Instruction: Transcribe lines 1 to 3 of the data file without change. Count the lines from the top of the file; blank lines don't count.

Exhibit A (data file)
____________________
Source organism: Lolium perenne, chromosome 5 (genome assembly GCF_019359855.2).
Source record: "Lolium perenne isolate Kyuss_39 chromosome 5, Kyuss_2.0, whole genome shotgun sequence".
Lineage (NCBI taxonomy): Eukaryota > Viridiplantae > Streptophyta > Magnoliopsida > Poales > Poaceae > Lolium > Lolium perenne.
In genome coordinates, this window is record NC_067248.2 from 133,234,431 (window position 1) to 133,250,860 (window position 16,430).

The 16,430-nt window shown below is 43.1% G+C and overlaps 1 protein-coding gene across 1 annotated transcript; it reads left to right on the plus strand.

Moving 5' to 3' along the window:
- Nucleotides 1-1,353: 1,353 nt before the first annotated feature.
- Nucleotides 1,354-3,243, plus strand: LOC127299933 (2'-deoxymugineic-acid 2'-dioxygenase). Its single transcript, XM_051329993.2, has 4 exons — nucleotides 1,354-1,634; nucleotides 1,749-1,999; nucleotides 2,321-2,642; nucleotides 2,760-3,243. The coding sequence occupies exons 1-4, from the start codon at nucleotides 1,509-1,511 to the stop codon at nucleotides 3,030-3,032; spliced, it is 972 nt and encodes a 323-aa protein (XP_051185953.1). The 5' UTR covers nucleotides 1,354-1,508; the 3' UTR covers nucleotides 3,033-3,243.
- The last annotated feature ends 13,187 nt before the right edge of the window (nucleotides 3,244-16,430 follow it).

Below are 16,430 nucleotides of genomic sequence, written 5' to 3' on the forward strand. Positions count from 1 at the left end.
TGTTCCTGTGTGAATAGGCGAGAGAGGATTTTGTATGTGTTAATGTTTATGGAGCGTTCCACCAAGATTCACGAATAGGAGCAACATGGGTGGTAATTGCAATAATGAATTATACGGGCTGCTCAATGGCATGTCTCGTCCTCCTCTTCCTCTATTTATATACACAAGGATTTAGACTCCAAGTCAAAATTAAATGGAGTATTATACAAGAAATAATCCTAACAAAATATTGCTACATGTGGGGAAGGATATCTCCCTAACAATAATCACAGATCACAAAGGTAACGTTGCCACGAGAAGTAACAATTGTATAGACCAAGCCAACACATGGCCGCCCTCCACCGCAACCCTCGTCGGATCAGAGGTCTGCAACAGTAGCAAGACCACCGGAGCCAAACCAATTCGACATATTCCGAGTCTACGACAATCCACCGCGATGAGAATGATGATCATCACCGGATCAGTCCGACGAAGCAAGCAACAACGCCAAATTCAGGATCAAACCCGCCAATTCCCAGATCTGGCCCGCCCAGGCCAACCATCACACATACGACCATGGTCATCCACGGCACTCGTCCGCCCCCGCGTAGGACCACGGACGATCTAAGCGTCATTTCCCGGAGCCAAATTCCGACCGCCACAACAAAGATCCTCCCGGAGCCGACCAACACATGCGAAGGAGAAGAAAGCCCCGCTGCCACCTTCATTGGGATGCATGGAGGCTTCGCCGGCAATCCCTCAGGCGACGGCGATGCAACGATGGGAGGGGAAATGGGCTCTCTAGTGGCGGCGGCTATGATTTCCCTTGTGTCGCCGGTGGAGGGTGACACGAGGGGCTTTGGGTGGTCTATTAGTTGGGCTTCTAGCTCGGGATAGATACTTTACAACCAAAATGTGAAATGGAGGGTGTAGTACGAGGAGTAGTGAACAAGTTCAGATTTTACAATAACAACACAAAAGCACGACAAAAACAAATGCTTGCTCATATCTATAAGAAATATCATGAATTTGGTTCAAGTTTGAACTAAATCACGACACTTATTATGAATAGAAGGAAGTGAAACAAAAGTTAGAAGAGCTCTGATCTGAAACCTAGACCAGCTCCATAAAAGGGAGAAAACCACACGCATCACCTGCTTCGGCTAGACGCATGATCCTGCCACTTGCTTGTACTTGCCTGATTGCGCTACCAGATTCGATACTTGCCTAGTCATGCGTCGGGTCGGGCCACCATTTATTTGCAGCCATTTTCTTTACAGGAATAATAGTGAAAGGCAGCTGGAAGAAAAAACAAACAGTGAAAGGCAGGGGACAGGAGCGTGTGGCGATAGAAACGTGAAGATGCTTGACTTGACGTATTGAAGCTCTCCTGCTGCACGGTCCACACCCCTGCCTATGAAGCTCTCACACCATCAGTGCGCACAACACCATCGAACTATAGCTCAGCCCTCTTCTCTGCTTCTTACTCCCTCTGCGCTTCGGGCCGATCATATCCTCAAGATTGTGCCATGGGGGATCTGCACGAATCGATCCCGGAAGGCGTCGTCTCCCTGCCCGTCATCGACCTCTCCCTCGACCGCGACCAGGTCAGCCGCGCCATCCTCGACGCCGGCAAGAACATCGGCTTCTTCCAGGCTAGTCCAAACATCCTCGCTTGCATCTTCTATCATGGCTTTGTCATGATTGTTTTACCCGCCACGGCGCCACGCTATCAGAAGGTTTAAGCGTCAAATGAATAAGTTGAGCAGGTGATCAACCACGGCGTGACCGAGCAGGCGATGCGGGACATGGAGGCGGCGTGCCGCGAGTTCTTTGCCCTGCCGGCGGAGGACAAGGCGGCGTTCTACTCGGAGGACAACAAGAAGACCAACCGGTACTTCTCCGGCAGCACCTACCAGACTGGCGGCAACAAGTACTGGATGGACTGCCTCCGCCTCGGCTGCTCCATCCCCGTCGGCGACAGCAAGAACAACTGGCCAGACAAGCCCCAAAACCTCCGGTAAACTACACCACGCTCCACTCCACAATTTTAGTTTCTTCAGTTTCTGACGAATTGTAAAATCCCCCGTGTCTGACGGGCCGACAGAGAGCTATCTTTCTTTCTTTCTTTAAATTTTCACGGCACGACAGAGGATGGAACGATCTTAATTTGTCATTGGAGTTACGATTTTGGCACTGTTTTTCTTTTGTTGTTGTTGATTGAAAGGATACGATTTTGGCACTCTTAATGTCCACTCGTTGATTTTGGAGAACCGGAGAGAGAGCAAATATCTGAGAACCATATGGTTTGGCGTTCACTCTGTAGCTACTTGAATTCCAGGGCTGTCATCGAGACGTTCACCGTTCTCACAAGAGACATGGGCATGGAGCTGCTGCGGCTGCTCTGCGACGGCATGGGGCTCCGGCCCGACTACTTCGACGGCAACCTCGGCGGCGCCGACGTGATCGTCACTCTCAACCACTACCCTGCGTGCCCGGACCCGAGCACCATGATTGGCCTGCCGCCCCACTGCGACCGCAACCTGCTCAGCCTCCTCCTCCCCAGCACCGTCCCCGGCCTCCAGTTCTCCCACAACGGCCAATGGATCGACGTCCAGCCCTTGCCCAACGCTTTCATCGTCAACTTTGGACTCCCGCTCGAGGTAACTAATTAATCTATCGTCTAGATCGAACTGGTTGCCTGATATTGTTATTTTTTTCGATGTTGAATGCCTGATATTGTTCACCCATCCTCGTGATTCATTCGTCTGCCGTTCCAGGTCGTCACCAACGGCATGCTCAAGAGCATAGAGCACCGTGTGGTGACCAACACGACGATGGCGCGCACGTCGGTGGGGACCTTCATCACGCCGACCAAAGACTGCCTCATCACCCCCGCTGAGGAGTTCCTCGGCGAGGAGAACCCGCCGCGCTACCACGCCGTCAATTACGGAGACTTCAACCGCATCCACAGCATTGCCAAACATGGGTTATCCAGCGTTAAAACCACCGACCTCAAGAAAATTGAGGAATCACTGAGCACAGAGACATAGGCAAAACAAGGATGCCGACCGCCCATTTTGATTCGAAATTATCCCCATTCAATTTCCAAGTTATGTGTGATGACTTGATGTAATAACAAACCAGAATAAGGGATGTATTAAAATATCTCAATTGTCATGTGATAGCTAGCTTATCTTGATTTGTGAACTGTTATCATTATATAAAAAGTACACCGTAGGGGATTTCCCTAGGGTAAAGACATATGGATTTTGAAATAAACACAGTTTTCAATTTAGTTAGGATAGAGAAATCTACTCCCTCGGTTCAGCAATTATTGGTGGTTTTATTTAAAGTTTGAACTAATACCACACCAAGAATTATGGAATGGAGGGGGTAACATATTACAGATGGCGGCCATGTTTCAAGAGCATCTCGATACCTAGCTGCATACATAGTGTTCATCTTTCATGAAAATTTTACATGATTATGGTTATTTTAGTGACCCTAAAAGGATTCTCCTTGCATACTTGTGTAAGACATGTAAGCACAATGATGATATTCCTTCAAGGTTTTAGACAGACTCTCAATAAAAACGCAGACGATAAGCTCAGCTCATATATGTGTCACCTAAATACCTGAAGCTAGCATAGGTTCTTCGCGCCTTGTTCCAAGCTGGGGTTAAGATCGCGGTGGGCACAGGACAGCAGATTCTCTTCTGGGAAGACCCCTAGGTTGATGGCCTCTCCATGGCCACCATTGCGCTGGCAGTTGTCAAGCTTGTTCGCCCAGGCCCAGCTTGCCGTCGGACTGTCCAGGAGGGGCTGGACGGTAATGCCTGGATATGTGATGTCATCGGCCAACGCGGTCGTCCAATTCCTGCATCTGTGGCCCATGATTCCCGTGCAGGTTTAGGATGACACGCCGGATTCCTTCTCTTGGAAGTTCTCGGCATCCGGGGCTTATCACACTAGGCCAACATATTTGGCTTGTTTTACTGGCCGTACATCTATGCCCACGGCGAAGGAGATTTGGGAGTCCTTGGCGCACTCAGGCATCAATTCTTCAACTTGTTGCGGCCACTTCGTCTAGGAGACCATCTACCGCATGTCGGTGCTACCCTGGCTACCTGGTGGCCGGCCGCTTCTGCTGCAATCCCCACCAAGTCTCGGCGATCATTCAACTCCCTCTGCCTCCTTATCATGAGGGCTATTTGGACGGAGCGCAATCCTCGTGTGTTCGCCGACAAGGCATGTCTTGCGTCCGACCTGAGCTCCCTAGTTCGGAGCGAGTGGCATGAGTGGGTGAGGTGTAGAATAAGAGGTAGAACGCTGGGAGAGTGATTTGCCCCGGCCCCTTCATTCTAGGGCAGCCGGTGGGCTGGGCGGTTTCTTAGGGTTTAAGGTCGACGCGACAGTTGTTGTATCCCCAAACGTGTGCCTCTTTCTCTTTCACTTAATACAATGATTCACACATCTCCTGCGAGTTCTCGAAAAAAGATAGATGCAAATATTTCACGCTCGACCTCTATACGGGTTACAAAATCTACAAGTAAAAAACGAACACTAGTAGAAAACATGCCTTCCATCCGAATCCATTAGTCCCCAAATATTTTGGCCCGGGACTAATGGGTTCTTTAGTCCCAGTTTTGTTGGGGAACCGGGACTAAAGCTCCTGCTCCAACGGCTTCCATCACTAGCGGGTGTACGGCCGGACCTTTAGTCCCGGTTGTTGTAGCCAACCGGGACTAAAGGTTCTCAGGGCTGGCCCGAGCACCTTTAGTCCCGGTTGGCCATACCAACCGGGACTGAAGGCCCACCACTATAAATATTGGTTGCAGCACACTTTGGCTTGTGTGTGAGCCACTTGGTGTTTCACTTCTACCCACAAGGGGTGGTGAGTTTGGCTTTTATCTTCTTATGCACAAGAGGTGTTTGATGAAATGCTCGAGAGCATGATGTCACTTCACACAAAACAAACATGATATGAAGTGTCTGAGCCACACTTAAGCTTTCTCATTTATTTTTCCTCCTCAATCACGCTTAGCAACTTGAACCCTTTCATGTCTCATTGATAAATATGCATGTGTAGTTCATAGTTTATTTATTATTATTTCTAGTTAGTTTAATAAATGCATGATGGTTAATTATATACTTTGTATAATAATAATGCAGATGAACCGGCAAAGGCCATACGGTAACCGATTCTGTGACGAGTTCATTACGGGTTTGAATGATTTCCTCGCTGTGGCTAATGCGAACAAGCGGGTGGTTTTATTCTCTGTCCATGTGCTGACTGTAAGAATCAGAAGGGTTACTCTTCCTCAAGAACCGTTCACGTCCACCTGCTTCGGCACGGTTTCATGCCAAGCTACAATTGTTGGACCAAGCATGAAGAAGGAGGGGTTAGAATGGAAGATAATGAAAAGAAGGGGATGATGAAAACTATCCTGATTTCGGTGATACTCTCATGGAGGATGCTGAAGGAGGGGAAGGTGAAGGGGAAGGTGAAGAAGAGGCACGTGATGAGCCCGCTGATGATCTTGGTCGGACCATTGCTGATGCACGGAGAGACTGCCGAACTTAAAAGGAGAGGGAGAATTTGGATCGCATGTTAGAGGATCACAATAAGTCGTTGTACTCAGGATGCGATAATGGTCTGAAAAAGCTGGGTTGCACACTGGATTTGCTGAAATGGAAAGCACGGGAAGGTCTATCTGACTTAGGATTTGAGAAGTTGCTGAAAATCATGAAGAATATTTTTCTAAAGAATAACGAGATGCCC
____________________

Source organism: Lolium perenne, chromosome 5 (genome assembly GCF_019359855.2).
Source record: "Lolium perenne isolate Kyuss_39 chromosome 5, Kyuss_2.0, whole genome shotgun sequence".
Lineage (NCBI taxonomy): Eukaryota > Viridiplantae > Streptophyta > Magnoliopsida > Poales > Poaceae > Lolium > Lolium perenne.